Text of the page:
Governing Complexity in the 21st Century surveys the ways in which social systems are becoming more complex. It shows how this complexity impacts every aspect of life for individuals, governments and societies in most social systems at individual, regional, national and global scales and explores how embracing ‘complexity thinking’ can greatly improve the art of governance in all policy areas.
The book clearly explains the ideas and methods of complexity science—widely accepted in both the natural and social sciences—then demonstrates how ‘complexity thinking’ can be applied to improve our understanding of governance and policy actions. Providing a deep analysis of many governance challenges, including economic development and technological innovation, environment management, climate change and development in the Middle East, the book also compares national responses to the COVID-19 pandemic.
Clear and jargon-free, this book is accessible to undergraduates and scholars alike. It is essential reading for policymakers everywhere, showcasing methods for governing effectively and efficiently in our increasingly complex world. It brings together the broad range of social and environmental science fields and will be useful for those studying or working in policy, politics and international relations, environmental issues, business management, philosophy, history and sociology.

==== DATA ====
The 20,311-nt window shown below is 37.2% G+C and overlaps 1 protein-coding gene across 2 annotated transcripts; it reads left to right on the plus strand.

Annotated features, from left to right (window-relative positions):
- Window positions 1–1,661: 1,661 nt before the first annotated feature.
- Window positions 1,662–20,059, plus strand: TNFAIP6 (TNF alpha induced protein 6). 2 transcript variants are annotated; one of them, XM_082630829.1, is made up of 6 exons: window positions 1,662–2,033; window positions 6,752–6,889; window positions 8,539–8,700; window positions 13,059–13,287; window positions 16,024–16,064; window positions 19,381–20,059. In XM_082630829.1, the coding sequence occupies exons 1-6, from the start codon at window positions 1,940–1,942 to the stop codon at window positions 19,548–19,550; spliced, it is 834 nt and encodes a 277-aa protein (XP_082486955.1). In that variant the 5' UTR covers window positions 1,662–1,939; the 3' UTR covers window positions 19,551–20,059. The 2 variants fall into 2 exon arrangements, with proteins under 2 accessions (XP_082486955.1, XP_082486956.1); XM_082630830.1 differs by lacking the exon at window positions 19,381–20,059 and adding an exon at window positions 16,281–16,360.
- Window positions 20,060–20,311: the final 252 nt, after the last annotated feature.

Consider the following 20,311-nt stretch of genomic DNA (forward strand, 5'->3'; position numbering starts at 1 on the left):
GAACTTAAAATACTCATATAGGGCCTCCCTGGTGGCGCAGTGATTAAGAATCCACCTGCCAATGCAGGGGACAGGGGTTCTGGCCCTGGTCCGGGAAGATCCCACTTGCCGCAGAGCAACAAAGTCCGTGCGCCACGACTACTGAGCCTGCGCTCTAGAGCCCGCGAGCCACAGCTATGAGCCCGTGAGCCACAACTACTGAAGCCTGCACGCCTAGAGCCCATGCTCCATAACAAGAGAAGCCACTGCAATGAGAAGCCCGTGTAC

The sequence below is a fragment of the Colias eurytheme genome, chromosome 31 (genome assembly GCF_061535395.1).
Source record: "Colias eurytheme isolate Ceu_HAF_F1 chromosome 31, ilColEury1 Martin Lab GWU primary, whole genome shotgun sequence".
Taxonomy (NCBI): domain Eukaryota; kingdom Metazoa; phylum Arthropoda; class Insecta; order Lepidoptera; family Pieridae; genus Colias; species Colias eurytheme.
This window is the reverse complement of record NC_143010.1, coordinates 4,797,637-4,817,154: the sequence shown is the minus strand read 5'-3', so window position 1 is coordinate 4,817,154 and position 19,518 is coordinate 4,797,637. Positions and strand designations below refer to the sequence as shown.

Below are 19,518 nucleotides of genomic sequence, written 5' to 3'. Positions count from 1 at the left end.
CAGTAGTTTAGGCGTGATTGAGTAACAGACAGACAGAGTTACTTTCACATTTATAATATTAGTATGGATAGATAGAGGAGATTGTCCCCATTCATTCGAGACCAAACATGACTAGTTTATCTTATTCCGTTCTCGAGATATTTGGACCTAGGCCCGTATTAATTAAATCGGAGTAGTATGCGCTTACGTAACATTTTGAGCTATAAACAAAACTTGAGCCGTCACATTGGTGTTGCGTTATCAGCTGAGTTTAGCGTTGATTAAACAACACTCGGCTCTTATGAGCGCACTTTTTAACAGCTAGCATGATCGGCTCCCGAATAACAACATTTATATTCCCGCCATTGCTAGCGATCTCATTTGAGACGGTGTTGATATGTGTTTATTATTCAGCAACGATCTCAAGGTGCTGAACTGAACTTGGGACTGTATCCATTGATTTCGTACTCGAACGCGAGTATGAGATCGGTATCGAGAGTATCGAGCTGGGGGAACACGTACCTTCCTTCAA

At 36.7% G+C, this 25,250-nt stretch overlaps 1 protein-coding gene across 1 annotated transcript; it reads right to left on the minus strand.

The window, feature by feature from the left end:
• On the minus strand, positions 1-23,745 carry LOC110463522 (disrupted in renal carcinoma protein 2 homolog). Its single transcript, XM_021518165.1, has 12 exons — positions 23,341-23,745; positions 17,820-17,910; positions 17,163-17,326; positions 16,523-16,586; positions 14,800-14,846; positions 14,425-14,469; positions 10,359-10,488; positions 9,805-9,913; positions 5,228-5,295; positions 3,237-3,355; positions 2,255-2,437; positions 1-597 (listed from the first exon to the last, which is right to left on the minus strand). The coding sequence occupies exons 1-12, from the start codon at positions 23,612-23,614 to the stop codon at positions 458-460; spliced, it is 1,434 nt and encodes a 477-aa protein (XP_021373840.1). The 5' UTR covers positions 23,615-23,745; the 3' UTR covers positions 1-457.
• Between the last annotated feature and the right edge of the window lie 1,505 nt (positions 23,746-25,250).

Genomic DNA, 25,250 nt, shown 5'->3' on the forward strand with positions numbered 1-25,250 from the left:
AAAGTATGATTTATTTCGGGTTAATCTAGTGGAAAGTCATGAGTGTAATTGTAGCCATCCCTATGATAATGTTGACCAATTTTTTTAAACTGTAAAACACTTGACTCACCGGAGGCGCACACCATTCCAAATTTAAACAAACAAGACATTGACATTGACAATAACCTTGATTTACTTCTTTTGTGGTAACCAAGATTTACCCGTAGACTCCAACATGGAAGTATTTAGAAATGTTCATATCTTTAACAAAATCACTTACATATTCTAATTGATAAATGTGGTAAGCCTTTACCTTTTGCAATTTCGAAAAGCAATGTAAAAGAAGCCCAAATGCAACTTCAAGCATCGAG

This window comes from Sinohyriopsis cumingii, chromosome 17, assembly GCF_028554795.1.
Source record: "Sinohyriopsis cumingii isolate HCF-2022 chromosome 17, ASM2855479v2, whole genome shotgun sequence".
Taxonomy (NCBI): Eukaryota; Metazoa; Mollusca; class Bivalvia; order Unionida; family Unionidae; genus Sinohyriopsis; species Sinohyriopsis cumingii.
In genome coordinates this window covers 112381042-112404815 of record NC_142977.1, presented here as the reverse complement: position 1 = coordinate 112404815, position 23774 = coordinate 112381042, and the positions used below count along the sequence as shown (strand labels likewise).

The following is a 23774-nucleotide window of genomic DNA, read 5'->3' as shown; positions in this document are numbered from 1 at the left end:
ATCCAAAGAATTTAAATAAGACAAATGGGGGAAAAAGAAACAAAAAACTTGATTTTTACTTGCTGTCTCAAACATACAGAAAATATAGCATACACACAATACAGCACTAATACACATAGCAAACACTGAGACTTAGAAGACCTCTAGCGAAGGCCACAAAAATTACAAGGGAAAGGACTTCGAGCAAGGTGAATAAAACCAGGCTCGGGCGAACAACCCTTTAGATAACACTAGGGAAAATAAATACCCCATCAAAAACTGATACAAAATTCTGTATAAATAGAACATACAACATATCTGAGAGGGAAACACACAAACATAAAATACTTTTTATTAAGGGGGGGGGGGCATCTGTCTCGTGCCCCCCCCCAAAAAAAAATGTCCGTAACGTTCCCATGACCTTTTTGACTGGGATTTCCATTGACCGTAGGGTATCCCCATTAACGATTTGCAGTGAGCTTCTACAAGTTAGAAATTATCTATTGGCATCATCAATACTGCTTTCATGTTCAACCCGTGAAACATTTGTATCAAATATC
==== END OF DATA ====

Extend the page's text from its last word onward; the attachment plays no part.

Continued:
Table of Contents
Introduction: From simplicity to complexity Neil E. Harrison and Robert Geyer
1. From order to complexity: The natural and social sciences Robert Geyer and Neil E. Harrison
2. From order to complexity in policy and governance Robert Geyer and Neil E. Harrison
3. Challenges to complexity, pragmatism and the case of Brexit Robert Geyer and Neil E. Harrison
4. History, complexity and governance Jude Rowley, Robert Geyer and Neil E. Harrison
5. Health, complexity and governance: The case of the COVID-19 pandemic Robert Geyer and Neil E. Harrison
6. Governance in development: The case of Middle East and North Africa Samir Rihani
7. Governing economy Neil E. Harrison and Robert Geyer
8. Governing earth: The importance of the local Neil E. Harrison and Robert Geyer
9. Governing global politics Neil E. Harrison and Robert Geyer
10. Conclusion Neil E. Harrison and Robert Geyer
Neil E. Harrison is Executive Director of The Sustainable Development Institute (since 2000) and holds a PhD from the University of Denver. His most recent work is with John Mikler—Capitalism for All (forthcoming)—and the edited volume Climate Innovation (2014).
Robert Geyer is a Professor in the Department of Politics, Philosophy and Religion at Lancaster University (UK). His more recent works include: Handbook on Complexity and Public Policy (2015, edited with Paul Cairney) and Complexity and Public Policy (2010, co-authored with Samir Rihani).
Samir Rihani has had an eclectic career in planning and development in the UK and Middle East. His publications include: Complex Systems Theory and Development Practice (2002) and Complexity and Public Policy (2010, co-authored with Robert Geyer).
Jude Rowley is a graduate student at Lancaster University, UK. His work centres around the intersection between history and international relations and draws upon concepts from complexity and the natural sciences.